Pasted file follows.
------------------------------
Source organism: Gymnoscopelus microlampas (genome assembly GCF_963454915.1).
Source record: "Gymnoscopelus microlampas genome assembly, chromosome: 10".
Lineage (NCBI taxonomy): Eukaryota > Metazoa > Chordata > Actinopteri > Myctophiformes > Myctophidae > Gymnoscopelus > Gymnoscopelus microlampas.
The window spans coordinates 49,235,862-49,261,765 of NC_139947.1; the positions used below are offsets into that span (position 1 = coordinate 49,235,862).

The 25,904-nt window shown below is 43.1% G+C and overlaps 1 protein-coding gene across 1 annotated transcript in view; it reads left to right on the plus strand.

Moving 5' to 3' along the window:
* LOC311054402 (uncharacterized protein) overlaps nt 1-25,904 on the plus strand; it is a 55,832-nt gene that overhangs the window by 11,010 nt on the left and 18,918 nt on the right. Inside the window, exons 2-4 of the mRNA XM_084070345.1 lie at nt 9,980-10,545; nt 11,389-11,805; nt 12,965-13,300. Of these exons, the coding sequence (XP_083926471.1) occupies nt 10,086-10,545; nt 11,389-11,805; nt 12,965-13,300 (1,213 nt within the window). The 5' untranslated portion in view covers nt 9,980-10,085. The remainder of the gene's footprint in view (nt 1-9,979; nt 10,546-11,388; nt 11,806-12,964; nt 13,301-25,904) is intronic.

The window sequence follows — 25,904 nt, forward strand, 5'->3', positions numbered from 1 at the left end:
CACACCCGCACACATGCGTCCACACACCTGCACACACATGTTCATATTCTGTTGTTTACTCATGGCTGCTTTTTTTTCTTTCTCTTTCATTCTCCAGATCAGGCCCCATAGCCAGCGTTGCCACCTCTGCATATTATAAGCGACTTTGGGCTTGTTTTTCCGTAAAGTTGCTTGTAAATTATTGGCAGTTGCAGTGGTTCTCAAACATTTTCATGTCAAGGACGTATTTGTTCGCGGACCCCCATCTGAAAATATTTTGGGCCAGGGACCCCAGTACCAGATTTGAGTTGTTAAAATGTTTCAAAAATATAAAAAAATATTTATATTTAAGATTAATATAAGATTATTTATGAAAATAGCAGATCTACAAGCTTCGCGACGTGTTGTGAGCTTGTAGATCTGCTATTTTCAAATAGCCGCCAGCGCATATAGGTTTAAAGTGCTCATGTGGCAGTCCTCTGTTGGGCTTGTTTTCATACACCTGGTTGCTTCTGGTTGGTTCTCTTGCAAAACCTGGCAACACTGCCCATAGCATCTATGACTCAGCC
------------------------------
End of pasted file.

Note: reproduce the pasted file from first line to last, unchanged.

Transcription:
Source organism: Gymnoscopelus microlampas (genome assembly GCF_963454915.1).
Source record: "Gymnoscopelus microlampas genome assembly, chromosome: 10".
Lineage (NCBI taxonomy): Eukaryota > Metazoa > Chordata > Actinopteri > Myctophiformes > Myctophidae > Gymnoscopelus > Gymnoscopelus microlampas.
The window spans coordinates 49,235,862-49,261,765 of NC_139947.1; the positions used below are offsets into that span (position 1 = coordinate 49,235,862).

The 25,904-nt window shown below is 43.1% G+C and overlaps 1 protein-coding gene across 1 annotated transcript in view; it reads left to right on the plus strand.

Moving 5' to 3' along the window:
* LOC311054402 (uncharacterized protein) overlaps nt 1-25,904 on the plus strand; it is a 55,832-nt gene that overhangs the window by 11,010 nt on the left and 18,918 nt on the right. Inside the window, exons 2-4 of the mRNA XM_084070345.1 lie at nt 9,980-10,545; nt 11,389-11,805; nt 12,965-13,300. Of these exons, the coding sequence (XP_083926471.1) occupies nt 10,086-10,545; nt 11,389-11,805; nt 12,965-13,300 (1,213 nt within the window). The 5' untranslated portion in view covers nt 9,980-10,085. The remainder of the gene's footprint in view (nt 1-9,979; nt 10,546-11,388; nt 11,806-12,964; nt 13,301-25,904) is intronic.

The window sequence follows — 25,904 nt, forward strand, 5'->3', positions numbered from 1 at the left end:
CACACCCGCACACATGCGTCCACACACCTGCACACACATGTTCATATTCTGTTGTTTACTCATGGCTGCTTTTTTTTCTTTCTCTTTCATTCTCCAGATCAGGCCCCATAGCCAGCGTTGCCACCTCTGCATATTATAAGCGACTTTGGGCTTGTTTTTCCGTAAAGTTGCTTGTAAATTATTGGCAGTTGCAGTGGTTCTCAAACATTTTCATGTCAAGGACGTATTTGTTCGCGGACCCCCATCTGAAAATATTTTGGGCCAGGGACCCCAGTACCAGATTTGAGTTGTTAAAATGTTTCAAAAATATAAAAAAATATTTATATTTAAGATTAATATAAGATTATTTATGAAAATAGCAGATCTACAAGCTTCGCGACGTGTTGTGAGCTTGTAGATCTGCTATTTTCAAATAGCCGCCAGCGCATATAGGTTTAAAGTGCTCATGTGGCAGTCCTCTGTTGGGCTTGTTTTCATACACCTGGTTGCTTCTGGTTGGTTCTCTTGCAAAACCTGGCAACACTGCCCATAGCATCTATGACTCAGCC